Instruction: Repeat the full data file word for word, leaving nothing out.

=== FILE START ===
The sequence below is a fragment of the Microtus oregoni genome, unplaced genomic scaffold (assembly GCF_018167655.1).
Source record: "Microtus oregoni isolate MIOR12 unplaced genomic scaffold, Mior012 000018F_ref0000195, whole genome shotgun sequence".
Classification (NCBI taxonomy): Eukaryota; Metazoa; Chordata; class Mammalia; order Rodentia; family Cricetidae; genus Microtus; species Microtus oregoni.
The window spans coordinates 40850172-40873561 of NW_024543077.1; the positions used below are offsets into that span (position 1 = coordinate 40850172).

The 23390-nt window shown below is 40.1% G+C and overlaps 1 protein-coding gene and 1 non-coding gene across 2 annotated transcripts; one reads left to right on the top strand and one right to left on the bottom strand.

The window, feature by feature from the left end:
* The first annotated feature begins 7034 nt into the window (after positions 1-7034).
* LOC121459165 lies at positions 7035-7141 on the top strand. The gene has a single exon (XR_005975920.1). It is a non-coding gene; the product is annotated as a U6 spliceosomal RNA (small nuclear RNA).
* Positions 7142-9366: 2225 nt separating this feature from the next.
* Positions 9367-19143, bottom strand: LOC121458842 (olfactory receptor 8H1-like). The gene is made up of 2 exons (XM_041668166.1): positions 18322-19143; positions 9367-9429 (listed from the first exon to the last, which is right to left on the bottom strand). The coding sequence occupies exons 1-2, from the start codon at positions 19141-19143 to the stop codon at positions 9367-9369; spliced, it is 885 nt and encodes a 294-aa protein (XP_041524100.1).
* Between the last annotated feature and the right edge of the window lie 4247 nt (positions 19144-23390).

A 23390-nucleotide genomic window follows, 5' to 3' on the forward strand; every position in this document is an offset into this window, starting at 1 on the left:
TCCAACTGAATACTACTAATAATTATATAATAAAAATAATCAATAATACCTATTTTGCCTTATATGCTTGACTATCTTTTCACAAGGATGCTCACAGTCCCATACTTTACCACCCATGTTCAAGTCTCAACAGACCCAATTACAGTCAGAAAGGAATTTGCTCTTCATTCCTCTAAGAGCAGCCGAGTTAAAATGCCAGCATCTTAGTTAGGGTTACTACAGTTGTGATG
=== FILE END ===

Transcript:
The sequence below is a fragment of the Microtus oregoni genome, unplaced genomic scaffold (assembly GCF_018167655.1).
Source record: "Microtus oregoni isolate MIOR12 unplaced genomic scaffold, Mior012 000018F_ref0000195, whole genome shotgun sequence".
Classification (NCBI taxonomy): Eukaryota; Metazoa; Chordata; class Mammalia; order Rodentia; family Cricetidae; genus Microtus; species Microtus oregoni.
The window spans coordinates 40850172-40873561 of NW_024543077.1; the positions used below are offsets into that span (position 1 = coordinate 40850172).

The 23390-nt window shown below is 40.1% G+C and overlaps 1 protein-coding gene and 1 non-coding gene across 2 annotated transcripts; one reads left to right on the top strand and one right to left on the bottom strand.

The window, feature by feature from the left end:
* The first annotated feature begins 7034 nt into the window (after positions 1-7034).
* LOC121459165 lies at positions 7035-7141 on the top strand. The gene has a single exon (XR_005975920.1). It is a non-coding gene; the product is annotated as a U6 spliceosomal RNA (small nuclear RNA).
* Positions 7142-9366: 2225 nt separating this feature from the next.
* Positions 9367-19143, bottom strand: LOC121458842 (olfactory receptor 8H1-like). The gene is made up of 2 exons (XM_041668166.1): positions 18322-19143; positions 9367-9429 (listed from the first exon to the last, which is right to left on the bottom strand). The coding sequence occupies exons 1-2, from the start codon at positions 19141-19143 to the stop codon at positions 9367-9369; spliced, it is 885 nt and encodes a 294-aa protein (XP_041524100.1).
* Between the last annotated feature and the right edge of the window lie 4247 nt (positions 19144-23390).

A 23390-nucleotide genomic window follows, 5' to 3' on the forward strand; every position in this document is an offset into this window, starting at 1 on the left:
TCCAACTGAATACTACTAATAATTATATAATAAAAATAATCAATAATACCTATTTTGCCTTATATGCTTGACTATCTTTTCACAAGGATGCTCACAGTCCCATACTTTACCACCCATGTTCAAGTCTCAACAGACCCAATTACAGTCAGAAAGGAATTTGCTCTTCATTCCTCTAAGAGCAGCCGAGTTAAAATGCCAGCATCTTAGTTAGGGTTACTACAGTTGTGATG